Out of His solitude, Jesus reached out His caring Hand to the people in need. In the lonely place His care grew strong and mature. And from there He entered into a healing closeness with His fellow human beings.”

Out of Solitude, Henri Nouwen

Central to the Pillar of Service:

• We hope to meet the daily challenge to act out of compassion, and to share our faith, abilities, gifts, and time with those whom we encounter

• We hope to recognize the face of Christ in those whom we serve, especially the poor and those whom it is most difficult to love

• We seek the wisdom to know when solutions to existing problems are beyond us, to learn to rely increasingly on compassionate presence and personal prayer to carry us through

• We open ourselves up to serving others, knowing that it is through giving of ourselves that we experience the generosity, wisdom, and love of God and neighbor

Jesus came to this world to serve others in order that we might receive fullness of life. His service grew out of his immense compassion for His people, for us. He fed the hungry, made the blind see, the deaf hear, the lame walk, and the dead live. Jesus serves by offering His compassion and divine gifts and He has called us to do the same, “I tell you, whatever you did for one of the least important of these brothers and sisters of mine, you did it for me!” (Matthew 25:40) We are called to share our own compassion and our own gifts with those in need, to share our lives, our experiences, our faith, our happiness, and our sadness with our brothers and sisters.

The Farm offers invaluable opportunities to serve others. In addition to one’s primary ministry responsibilities, circumstances arise daily that challenge missionaries to act out of compassion, to share their gifts, lives and time with those in need. Neighbors arrive early in the morning with an emergency ailment; a drunken man asks for food; an abandoned child needs a home; a young orphan acts out in his desire for attention. These cases exemplify daily situations where missionaries must view the face of Christ in another and ask how Jesus would respond to these needs. How must we respond to this situation? The many questions and situations call missionaries to step out of their comfort zones and to stretch themselves. Sometimes tangible solutions can be offered. Often, however, no solution to the problem exists except for the presence of a loving, compassionate and listening ear and the strength of prayer.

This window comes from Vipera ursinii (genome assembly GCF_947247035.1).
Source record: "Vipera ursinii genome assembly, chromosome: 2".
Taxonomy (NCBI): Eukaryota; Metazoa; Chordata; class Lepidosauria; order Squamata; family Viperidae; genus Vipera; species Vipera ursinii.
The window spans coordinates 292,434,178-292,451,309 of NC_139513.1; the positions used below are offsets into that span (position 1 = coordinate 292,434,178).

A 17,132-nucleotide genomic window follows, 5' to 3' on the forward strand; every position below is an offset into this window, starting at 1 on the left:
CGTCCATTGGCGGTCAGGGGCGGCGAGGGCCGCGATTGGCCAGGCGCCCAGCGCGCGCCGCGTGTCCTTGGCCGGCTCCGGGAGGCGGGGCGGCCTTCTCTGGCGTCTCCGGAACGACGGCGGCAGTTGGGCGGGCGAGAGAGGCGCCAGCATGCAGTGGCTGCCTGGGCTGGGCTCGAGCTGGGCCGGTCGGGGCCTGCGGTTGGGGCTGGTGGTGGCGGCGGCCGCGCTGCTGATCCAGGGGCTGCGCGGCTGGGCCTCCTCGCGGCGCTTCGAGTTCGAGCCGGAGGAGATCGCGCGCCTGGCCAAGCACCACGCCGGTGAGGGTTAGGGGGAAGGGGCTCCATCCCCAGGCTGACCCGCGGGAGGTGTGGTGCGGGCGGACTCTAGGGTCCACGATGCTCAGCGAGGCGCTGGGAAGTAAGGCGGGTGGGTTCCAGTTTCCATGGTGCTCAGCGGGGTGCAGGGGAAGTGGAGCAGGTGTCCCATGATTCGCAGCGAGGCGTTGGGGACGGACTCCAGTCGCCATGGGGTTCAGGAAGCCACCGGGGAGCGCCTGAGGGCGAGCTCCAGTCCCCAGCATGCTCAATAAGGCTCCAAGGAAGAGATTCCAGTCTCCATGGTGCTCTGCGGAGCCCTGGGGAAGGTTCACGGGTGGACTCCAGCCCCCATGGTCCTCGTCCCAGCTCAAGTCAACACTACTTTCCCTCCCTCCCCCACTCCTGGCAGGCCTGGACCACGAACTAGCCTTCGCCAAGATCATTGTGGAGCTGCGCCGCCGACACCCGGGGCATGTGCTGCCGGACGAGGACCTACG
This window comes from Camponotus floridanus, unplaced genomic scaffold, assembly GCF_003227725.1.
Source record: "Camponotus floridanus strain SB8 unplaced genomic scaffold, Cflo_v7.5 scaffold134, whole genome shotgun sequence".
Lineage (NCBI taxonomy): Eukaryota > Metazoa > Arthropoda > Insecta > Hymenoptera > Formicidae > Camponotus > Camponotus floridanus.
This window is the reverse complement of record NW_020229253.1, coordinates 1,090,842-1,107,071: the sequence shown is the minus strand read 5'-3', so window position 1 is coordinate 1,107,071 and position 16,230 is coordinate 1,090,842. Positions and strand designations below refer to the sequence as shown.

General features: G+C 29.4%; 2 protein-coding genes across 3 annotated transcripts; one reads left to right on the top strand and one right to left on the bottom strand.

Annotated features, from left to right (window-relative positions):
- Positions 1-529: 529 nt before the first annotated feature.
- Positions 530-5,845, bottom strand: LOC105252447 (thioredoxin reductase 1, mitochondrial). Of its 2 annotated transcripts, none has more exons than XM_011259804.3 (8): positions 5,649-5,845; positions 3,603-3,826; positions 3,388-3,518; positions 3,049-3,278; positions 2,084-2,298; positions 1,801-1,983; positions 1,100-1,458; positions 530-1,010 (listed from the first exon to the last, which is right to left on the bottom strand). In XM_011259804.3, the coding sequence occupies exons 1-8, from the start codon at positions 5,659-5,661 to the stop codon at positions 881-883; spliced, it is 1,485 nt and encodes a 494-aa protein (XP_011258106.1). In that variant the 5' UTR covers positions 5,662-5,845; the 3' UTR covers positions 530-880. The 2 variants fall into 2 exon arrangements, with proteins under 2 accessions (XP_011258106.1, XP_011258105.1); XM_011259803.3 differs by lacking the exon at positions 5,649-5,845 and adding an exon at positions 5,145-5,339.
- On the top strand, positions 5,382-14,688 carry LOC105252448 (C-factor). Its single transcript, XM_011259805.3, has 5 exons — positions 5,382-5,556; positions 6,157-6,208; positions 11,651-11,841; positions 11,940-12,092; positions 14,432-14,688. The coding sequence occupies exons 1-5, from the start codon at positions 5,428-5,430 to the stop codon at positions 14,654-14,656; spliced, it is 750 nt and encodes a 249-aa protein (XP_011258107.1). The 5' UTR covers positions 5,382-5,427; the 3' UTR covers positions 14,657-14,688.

One of the local Hondurans, who has worked closely with the Farm, once said to tell prospective missioanries that they have to be ready to love. It is crucial that missionaries are prepared to love all those with whom they come into contact. Without that mentality, the experience will be very frustrating. There is no doubt that it will be challenging to love some of the people, but this ministry demands love 100% of the time. Often times, true love is tough love. What people are lacking physically or emotionally cannot always be fixed with a handout although that would be the easy solution. What they need is to experience God’s love through you.

Though missionaries offer much to the children and the people in the surrounding area, we inevitably receive more than we actually give. By opening ourselves up to others, allowing ourselves to love, to care, and to share our gifts, we serve others. In turn, we are served by others, receiving their generosity, time, wisdom and love.